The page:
Let me ask you some questions:
- Do you have that one account that you only have to log into once in a blue moon, and you pretty much always have to reset the password?
- Do any of your accounts use the same password?
- Do you have any of your passwords written down somewhere or typed out in a Word document or Excel spreadsheet or some other similar list?
If you answered “yes” to one or more of these questions, then using a password manager may benefit you.
What is a password manager?
A password manager is an program that digitally and securely stores your login information for various accounts. Using just a single “master password,” you can access the login information for any and all of your stored accounts witout having to know every account’s information.
Why use a password manager?
The most important benefit of a password manager is security. If you have your passwords written down somewhere, then it is more likely someone may accidentally (or intentionally) find out how to access your accounts; additionally, if they’re written down, they can be lost or destroyed. If you have more than one account using the same password, if that password is discovered or stolen, the theif could gain access to many of your accounts. Using a password manager allows you to securely store your passwords, have convenient access to them, and also lets you generate more complex and secure passwords without the need to memorize them.
Security is important. But the extra-nice thing about a password maanger is the simplicity. Instead of having to remember of the logon information for many accounts, you can simply remember a single “master password.” Some password managers even support web browser add-ons/extensions that will auto-fill your login information into a webpage after you enter your master password.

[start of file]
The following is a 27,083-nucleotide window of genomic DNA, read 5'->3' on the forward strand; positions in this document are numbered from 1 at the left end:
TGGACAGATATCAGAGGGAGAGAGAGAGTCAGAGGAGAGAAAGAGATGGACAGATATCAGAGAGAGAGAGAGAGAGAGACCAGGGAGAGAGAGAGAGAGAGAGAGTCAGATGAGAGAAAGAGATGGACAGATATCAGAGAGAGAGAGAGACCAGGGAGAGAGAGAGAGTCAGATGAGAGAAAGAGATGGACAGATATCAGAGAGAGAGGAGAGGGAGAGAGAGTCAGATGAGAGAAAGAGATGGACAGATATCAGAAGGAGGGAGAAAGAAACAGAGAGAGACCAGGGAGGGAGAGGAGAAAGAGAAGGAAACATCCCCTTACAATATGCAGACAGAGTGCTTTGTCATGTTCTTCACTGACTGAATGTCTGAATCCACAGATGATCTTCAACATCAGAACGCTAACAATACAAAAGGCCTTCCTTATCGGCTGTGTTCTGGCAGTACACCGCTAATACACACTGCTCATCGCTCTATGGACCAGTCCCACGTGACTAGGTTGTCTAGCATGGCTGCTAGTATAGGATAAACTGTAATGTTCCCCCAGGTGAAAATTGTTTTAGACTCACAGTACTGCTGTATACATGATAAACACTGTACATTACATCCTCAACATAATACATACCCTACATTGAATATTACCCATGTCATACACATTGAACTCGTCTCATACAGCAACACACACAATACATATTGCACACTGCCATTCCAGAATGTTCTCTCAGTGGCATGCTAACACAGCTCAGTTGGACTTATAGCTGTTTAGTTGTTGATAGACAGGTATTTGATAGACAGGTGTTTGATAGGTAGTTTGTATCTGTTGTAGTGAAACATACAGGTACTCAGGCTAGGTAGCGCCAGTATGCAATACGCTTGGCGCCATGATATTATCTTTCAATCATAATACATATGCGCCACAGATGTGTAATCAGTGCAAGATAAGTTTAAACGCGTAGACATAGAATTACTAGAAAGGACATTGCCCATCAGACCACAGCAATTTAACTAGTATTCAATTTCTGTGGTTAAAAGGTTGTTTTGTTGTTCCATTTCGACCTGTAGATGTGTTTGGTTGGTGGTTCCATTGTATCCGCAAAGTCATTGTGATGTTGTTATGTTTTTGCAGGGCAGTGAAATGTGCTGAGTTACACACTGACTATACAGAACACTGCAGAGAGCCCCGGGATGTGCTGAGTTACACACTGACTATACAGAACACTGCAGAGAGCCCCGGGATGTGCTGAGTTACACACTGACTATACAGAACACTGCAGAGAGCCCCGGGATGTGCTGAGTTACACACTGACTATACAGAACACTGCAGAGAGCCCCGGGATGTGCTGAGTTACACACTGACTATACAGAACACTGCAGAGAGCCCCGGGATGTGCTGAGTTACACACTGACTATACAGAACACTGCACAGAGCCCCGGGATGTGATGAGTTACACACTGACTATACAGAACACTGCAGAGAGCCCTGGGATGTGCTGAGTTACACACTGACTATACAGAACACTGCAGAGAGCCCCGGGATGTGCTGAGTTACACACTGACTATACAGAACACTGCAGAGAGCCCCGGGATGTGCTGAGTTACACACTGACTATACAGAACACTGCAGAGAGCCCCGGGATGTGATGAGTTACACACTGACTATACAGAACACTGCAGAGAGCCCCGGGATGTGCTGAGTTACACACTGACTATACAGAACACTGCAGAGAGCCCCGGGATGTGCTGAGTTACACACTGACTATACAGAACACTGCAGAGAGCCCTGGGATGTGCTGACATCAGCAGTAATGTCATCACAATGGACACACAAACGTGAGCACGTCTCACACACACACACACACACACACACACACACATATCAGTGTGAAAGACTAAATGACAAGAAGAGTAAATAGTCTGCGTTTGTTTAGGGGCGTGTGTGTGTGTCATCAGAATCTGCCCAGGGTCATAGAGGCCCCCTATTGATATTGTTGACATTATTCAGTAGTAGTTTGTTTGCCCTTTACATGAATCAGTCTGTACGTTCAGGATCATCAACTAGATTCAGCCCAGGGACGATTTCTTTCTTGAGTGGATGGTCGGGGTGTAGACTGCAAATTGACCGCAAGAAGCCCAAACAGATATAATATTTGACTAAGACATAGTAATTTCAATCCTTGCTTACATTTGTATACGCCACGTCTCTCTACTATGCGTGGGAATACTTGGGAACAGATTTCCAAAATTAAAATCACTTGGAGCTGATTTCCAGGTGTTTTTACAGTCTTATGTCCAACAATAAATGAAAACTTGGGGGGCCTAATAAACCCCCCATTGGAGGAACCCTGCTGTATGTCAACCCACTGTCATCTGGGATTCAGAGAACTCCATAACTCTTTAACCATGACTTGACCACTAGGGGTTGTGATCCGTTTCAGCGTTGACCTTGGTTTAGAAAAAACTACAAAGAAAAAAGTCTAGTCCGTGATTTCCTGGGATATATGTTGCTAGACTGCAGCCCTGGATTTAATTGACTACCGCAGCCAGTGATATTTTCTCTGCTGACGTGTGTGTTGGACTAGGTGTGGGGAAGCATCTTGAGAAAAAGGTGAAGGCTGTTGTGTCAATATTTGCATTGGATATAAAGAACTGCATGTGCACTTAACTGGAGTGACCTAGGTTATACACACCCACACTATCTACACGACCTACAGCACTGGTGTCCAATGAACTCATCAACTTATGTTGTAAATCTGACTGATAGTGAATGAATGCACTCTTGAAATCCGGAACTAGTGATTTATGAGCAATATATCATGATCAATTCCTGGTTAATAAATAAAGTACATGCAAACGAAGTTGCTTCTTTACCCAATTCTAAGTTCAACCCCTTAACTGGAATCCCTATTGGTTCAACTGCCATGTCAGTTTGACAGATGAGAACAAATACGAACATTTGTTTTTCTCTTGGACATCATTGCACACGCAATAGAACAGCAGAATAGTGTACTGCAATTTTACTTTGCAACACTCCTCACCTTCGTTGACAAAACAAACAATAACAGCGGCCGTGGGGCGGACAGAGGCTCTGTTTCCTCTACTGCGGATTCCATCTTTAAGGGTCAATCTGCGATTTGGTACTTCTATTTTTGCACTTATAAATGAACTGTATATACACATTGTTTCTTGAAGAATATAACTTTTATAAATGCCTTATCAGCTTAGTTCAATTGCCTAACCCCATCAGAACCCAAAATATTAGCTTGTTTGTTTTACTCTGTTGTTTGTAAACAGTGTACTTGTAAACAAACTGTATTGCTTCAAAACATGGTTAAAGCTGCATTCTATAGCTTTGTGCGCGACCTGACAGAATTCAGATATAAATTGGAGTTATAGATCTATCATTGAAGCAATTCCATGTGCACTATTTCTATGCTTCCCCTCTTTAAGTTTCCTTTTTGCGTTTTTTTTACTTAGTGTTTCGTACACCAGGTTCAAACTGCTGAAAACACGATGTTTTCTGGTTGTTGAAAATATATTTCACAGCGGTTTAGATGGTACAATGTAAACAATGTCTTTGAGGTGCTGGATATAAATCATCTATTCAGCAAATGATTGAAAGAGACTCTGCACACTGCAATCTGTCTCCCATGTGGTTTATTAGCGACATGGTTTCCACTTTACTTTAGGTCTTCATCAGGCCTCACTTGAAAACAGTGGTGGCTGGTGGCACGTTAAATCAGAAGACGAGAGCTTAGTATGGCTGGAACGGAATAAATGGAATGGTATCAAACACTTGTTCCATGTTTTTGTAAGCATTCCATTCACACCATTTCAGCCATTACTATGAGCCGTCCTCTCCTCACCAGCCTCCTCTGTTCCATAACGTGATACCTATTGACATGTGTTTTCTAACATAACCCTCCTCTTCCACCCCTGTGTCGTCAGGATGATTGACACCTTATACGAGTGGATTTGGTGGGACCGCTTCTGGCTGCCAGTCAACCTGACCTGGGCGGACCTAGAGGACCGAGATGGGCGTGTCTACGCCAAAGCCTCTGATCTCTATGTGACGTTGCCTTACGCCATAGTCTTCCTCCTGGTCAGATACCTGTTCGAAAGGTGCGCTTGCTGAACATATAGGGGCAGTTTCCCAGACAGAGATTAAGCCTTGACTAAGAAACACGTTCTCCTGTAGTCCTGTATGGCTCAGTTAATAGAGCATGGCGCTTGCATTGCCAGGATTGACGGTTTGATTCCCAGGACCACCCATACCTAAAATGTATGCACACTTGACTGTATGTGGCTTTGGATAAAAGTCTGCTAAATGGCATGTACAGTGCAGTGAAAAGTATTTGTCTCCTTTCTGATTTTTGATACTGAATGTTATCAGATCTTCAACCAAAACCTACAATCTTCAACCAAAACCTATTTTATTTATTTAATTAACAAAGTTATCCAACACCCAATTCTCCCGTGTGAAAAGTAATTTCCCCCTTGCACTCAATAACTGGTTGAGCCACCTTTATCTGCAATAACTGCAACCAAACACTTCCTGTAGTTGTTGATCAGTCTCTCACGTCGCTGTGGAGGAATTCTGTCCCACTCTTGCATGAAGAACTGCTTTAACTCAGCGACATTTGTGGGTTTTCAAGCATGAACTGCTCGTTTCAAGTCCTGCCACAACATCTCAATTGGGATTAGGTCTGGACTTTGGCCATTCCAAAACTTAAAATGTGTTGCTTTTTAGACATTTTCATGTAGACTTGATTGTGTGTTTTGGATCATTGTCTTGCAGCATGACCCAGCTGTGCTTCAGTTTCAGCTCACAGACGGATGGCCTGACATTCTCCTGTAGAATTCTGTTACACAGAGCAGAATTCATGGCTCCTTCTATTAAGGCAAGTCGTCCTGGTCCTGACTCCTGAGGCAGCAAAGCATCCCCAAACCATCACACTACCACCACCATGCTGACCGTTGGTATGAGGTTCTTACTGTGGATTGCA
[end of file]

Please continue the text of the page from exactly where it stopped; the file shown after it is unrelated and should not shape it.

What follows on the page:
My recommended solution
Bitwarden is a fantastic and free option for a password manager. I have been using Bitwarden for several years and love it. The solution is open-source, free, and supported on the many platforms and browsers listed below.
Additionally, Bitwarden features web-based access via the web portal and also has powerful command-line tools (CLI) to create and execute scripts against your Bitwarden Vault.
With Bitwarden, securing your online accounts is as simple as creating a free account, setting your master password, and entering the information you’d like to store. If you’re like me and had all your login info in an Excel spreadsheet, then you’re in luck, because Bitwarden supports the import of .CSV files to making your setup process breeze by quickly.
Other neat stuff Bitwarden supports includes: locally hosting it on your own server instead of cloud hosted, it supports multi-factor authentication and is compatible with the Yubico YubiKey (a review on that to come), a password generator, configuration for auto-fill on websites, and the ability to store more than passwords securely–including secure notes, credit card information, and identity information. And so much more.
Available on every major platform and cloud-accessible, Bitwarden is a fast, convenient, and free solution to enhance your online security and make your life easier.
Bitwarden is fantastic, but it won’t be for everyone. That’s why competition exists! Here are some additional options for you to check out:
Bringing it all together
Regardless of which solution you choose, a password manager is crucial to increasing your online security–unless you can just memorize every single password you have. Combining a password manager with some form of multi-factor authentication provides a high degree of security while also making life more convenient by requiring you to only remembe a single master password. If you haven’t tried a password manager, don’t delay! Try one today.
Have you used a password manager before? If so, what was it and what were your thoughts? Have you had other issues or complaints about memorizing passwords? I’d love to hear your thoughts in the comments.